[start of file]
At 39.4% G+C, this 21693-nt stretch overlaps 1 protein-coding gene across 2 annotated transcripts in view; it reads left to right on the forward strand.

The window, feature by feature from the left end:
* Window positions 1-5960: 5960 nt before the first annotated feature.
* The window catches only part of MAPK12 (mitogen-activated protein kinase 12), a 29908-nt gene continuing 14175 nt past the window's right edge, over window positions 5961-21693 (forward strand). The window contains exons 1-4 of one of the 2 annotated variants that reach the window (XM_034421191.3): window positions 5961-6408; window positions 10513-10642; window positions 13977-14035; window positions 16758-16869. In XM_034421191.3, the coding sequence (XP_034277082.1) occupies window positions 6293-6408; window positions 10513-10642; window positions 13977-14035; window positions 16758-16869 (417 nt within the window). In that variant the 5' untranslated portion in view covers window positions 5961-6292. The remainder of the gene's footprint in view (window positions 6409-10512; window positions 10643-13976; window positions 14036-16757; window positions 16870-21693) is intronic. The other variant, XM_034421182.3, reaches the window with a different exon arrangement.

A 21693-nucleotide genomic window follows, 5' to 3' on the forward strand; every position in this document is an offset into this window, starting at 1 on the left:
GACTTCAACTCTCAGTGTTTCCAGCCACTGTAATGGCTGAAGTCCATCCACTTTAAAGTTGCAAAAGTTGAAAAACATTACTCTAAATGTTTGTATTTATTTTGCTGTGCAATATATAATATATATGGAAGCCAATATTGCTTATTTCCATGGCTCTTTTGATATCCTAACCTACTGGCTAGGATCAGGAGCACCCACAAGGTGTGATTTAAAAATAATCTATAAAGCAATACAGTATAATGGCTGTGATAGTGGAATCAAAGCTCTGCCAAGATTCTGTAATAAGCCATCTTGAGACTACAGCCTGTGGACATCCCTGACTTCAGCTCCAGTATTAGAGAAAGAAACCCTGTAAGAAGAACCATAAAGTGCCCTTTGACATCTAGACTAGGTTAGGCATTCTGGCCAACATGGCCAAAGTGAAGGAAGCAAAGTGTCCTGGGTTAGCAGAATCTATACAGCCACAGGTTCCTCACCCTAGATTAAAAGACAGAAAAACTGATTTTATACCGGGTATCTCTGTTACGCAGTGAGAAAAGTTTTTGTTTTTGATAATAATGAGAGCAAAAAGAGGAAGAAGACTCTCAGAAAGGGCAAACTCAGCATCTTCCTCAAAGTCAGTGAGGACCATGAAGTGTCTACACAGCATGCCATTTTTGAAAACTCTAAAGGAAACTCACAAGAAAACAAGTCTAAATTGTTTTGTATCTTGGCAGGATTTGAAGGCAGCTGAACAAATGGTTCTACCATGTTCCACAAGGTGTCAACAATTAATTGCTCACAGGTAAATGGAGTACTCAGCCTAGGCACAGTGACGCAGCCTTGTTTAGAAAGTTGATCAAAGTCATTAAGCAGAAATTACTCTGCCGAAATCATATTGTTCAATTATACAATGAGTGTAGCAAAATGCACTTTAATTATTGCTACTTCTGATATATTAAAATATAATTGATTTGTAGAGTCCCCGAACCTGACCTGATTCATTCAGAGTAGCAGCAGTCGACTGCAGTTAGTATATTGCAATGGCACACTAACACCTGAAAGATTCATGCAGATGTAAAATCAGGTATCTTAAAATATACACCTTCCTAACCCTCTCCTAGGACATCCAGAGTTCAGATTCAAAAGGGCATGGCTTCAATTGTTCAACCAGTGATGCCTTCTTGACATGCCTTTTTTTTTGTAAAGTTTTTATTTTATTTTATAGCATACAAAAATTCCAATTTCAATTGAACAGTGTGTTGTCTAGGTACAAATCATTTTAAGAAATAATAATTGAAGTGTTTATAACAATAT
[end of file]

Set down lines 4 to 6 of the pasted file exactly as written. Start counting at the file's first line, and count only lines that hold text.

* The window catches only part of MAPK12 (mitogen-activated protein kinase 12), a 29908-nt gene continuing 14175 nt past the window's right edge, over window positions 5961-21693 (forward strand). The window contains exons 1-4 of one of the 2 annotated variants that reach the window (XM_034421191.3): window positions 5961-6408; window positions 10513-10642; window positions 13977-14035; window positions 16758-16869. In XM_034421191.3, the coding sequence (XP_034277082.1) occupies window positions 6293-6408; window positions 10513-10642; window positions 13977-14035; window positions 16758-16869 (417 nt within the window). In that variant the 5' untranslated portion in view covers window positions 5961-6292. The remainder of the gene's footprint in view (window positions 6409-10512; window positions 10643-13976; window positions 14036-16757; window positions 16870-21693) is intronic. The other variant, XM_034421182.3, reaches the window with a different exon arrangement.

A 21693-nucleotide genomic window follows, 5' to 3' on the forward strand; every position in this document is an offset into this window, starting at 1 on the left:
GACTTCAACTCTCAGTGTTTCCAGCCACTGTAATGGCTGAAGTCCATCCACTTTAAAGTTGCAAAAGTTGAAAAACATTACTCTAAATGTTTGTATTTATTTTGCTGTGCAATATATAATATATATGGAAGCCAATATTGCTTATTTCCATGGCTCTTTTGATATCCTAACCTACTGGCTAGGATCAGGAGCACCCACAAGGTGTGATTTAAAAATAATCTATAAAGCAATACAGTATAATGGCTGTGATAGTGGAATCAAAGCTCTGCCAAGATTCTGTAATAAGCCATCTTGAGACTACAGCCTGTGGACATCCCTGACTTCAGCTCCAGTATTAGAGAAAGAAACCCTGTAAGAAGAACCATAAAGTGCCCTTTGACATCTAGACTAGGTTAGGCATTCTGGCCAACATGGCCAAAGTGAAGGAAGCAAAGTGTCCTGGGTTAGCAGAATCTATACAGCCACAGGTTCCTCACCCTAGATTAAAAGACAGAAAAACTGATTTTATACCGGGTATCTCTGTTACGCAGTGAGAAAAGTTTTTGTTTTTGATAATAATGAGAGCAAAAAGAGGAAGAAGACTCTCAGAAAGGGCAAACTCAGCATCTTCCTCAAAGTCAGTGAGGACCATGAAGTGTCTACACAGCATGCCATTTTTGAAAACTCTAAAGGAAACTCACAAGAAAACAAGTCTAAATTGTTTTGTATCTTGGCAGGATTTGAAGGCAGCTGAACAAATGGTTCTACCATGTTCCACAAGGTGTCAACAATTAATTGCTCACAGGTAAATGGAGTACTCAGCCTAGGCACAGTGACGCAGCCTTGTTTAGAAAGTTGATCAAAGTCATTAAGCAGAAATTACTCTGCCGAAATCATATTGTTCAATTATACAATGAGTGTAGCAAAATGCACTTTAATTATTGCTACTTCTGATATATTAAAATATAATTGATTTGTAGAGTCCCCGAACCTGACCTGATTCATTCAGAGTAGCAGCAGTCGACTGCAGTTAGTATATTGCAATGGCACACTAACACCTGAAAGATTCATGCAGATGTAAAATCAGGTATCTTAAAATATACACCTTCCTAACCCTCTCCTAGGACATCCAGAGTTCAGATTCAAAAGGGCATGGCTTCAATTGTTCAACCAGTGATGCCTTCTTGACATGCCTTTTTTTTTGTAAAGTTTTTATTTTATTTTATAGCATACAAAAATTCCAATTTCAATTGAACAGTGTGTTGTCTAGGTACAAATCATTTTAAGAAATAATAATTGAAGTGTTTATAACAATAT